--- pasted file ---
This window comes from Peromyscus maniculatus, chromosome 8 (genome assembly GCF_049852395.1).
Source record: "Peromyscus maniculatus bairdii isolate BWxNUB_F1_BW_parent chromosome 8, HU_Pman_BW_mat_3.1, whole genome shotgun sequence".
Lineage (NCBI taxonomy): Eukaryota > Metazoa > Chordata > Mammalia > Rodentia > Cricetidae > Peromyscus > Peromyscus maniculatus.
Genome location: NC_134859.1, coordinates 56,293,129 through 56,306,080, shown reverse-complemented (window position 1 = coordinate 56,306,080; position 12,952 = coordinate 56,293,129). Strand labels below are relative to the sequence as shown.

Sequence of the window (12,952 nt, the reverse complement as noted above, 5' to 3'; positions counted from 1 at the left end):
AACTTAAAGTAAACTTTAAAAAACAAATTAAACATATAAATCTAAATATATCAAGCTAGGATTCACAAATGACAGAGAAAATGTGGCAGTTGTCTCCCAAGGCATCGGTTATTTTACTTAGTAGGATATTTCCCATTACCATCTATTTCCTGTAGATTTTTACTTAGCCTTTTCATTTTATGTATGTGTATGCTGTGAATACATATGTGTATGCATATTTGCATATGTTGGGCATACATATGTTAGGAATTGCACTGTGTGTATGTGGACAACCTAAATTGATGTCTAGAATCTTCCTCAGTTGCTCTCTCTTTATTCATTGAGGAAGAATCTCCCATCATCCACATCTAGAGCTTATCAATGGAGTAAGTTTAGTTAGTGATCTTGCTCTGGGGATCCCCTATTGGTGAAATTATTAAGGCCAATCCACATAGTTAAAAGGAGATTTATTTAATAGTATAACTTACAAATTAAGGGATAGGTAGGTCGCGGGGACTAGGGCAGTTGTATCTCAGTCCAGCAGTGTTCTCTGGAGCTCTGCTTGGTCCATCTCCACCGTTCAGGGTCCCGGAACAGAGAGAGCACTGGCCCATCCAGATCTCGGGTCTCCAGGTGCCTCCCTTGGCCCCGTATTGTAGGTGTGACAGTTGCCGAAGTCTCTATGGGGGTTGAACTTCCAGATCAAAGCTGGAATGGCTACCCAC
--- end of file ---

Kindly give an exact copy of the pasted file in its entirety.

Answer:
This window comes from Peromyscus maniculatus, chromosome 8 (genome assembly GCF_049852395.1).
Source record: "Peromyscus maniculatus bairdii isolate BWxNUB_F1_BW_parent chromosome 8, HU_Pman_BW_mat_3.1, whole genome shotgun sequence".
Lineage (NCBI taxonomy): Eukaryota > Metazoa > Chordata > Mammalia > Rodentia > Cricetidae > Peromyscus > Peromyscus maniculatus.
Genome location: NC_134859.1, coordinates 56,293,129 through 56,306,080, shown reverse-complemented (window position 1 = coordinate 56,306,080; position 12,952 = coordinate 56,293,129). Strand labels below are relative to the sequence as shown.

Sequence of the window (12,952 nt, the reverse complement as noted above, 5' to 3'; positions counted from 1 at the left end):
AACTTAAAGTAAACTTTAAAAAACAAATTAAACATATAAATCTAAATATATCAAGCTAGGATTCACAAATGACAGAGAAAATGTGGCAGTTGTCTCCCAAGGCATCGGTTATTTTACTTAGTAGGATATTTCCCATTACCATCTATTTCCTGTAGATTTTTACTTAGCCTTTTCATTTTATGTATGTGTATGCTGTGAATACATATGTGTATGCATATTTGCATATGTTGGGCATACATATGTTAGGAATTGCACTGTGTGTATGTGGACAACCTAAATTGATGTCTAGAATCTTCCTCAGTTGCTCTCTCTTTATTCATTGAGGAAGAATCTCCCATCATCCACATCTAGAGCTTATCAATGGAGTAAGTTTAGTTAGTGATCTTGCTCTGGGGATCCCCTATTGGTGAAATTATTAAGGCCAATCCACATAGTTAAAAGGAGATTTATTTAATAGTATAACTTACAAATTAAGGGATAGGTAGGTCGCGGGGACTAGGGCAGTTGTATCTCAGTCCAGCAGTGTTCTCTGGAGCTCTGCTTGGTCCATCTCCACCGTTCAGGGTCCCGGAACAGAGAGAGCACTGGCCCATCCAGATCTCGGGTCTCCAGGTGCCTCCCTTGGCCCCGTATTGTAGGTGTGACAGTTGCCGAAGTCTCTATGGGGGTTGAACTTCCAGATCAAAGCTGGAATGGCTACCCAC